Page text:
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How can I play multiple notes at the same time to form a chord with the Firefox Audio Data API? I want to be able to fill a single array with 3 notes and play them all at the same time. Here is the code I have so far which works but the chord sounds terrible:

<!DOCTYPE html>
<html>
<body>
<script type="text/javascript">

// Create an Audio interface
var output = new Audio();

// Set up a mono channel at 44.1Khz
output.mozSetup( 1, 44100 );

// Create a sample buffer array
var samples = new Float32Array(22050); //22050 = 1 second

var g = 2* Math.PI * 391.995 / 44100;
var e = 2* Math.PI * 329.628 / 44100;
var c = 2* Math.PI * 261.626 / 44100;

// Fill the sample buffer array with values
for(var i=0; i<samples.length; i++){

    samples[i] = Math.sin(g * i) + Math.sin(e * i) + Math.sin(c * i);
    //samples[i] = Math.sin(c * i);
    //samples[i] = Math.sin(g * i);

}
</script>

<!-- Play the audio out -->
<button onclick="output.mozWriteAudio( samples );">Play</button>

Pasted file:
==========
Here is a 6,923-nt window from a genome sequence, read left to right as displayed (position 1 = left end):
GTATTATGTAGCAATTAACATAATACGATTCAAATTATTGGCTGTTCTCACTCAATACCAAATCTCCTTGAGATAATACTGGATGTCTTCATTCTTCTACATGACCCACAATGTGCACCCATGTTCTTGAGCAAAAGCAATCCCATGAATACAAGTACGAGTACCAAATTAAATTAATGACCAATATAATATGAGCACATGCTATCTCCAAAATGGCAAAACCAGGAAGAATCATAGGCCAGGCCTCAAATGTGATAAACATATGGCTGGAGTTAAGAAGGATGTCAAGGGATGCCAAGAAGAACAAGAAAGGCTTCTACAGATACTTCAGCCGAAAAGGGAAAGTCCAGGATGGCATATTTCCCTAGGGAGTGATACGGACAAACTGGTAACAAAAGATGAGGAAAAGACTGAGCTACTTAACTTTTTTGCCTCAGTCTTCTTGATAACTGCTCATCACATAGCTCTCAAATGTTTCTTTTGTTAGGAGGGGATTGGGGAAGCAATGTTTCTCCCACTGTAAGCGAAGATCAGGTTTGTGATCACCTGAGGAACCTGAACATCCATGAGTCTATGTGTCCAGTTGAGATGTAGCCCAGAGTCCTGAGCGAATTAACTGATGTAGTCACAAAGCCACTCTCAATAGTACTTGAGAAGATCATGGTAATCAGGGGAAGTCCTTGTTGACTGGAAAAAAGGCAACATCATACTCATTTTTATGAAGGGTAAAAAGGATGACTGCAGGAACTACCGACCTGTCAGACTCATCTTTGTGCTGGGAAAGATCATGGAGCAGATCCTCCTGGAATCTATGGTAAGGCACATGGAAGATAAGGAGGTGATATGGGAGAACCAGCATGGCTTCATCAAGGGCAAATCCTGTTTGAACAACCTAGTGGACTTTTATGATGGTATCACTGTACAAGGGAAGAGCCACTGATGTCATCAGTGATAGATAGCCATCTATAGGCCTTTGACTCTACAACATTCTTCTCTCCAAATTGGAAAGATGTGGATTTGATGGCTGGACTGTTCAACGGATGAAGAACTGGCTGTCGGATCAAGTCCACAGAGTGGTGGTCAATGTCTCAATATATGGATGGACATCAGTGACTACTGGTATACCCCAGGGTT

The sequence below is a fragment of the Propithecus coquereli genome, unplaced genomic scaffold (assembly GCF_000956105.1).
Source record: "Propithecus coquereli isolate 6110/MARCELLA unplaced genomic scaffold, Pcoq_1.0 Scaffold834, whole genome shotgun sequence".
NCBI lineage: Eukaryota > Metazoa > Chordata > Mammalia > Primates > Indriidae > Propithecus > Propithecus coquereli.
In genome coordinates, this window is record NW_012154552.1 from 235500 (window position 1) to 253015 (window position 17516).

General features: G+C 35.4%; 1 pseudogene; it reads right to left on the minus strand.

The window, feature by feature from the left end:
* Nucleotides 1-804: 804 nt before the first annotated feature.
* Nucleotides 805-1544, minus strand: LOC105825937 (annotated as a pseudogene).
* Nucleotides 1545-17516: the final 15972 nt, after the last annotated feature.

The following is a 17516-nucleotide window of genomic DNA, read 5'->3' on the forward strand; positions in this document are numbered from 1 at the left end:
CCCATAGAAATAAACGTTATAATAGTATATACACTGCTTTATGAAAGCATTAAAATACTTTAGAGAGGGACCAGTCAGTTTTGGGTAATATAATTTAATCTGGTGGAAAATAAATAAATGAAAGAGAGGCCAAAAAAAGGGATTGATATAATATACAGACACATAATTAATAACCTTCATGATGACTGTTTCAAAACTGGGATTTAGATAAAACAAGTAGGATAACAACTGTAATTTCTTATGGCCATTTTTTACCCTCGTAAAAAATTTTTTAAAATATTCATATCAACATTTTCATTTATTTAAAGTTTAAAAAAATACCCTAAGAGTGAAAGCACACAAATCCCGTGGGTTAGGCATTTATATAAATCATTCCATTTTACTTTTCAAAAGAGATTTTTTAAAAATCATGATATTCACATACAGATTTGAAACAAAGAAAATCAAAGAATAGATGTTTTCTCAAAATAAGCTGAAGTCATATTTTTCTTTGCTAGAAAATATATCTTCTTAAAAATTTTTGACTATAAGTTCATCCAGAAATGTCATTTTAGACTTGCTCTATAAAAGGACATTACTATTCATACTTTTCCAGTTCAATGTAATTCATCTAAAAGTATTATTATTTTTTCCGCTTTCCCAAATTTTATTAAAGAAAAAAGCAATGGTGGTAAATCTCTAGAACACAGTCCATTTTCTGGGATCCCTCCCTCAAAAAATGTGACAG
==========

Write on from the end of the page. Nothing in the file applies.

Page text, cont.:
</body>
</html>

If you fill the samples[] array with one note it sounds just fine. But it you fill it with multiple notes it doesn't sound anything like a chord. What do I have to change in my code to play a chord?

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1 Answer 1

up vote 0 down vote accepted

If you just add your samples together you are going to get strong clipping. You need to scale down the output to the max value. Try this:

samples[i] = (Math.sin(g*i) + Math.sin(e*i) + Math.sin(c*i)) / 4;
share|improve this answer
    
Thanks! That fixed it. What is the logic behind dividing by 4 for 3 notes? I am writing an app that can play x number of notes at the same time and I need to know what to divide the sum by. For example, if I played six notes at the same time would I divide by 7? Is there a formula you recommend I use for this? –  Greg Jan 14 '11 at 3:34
    
The only reason I used 4 instead of 3 was to ease off the maximum a little. With 3 it would have just topped out when all three waves were in phase, but it usually sounds better to leave a little head room. –  Phrogz Jan 14 '11 at 3:36
    
Got it. Thanks for your help. –  Greg Jan 14 '11 at 4:42

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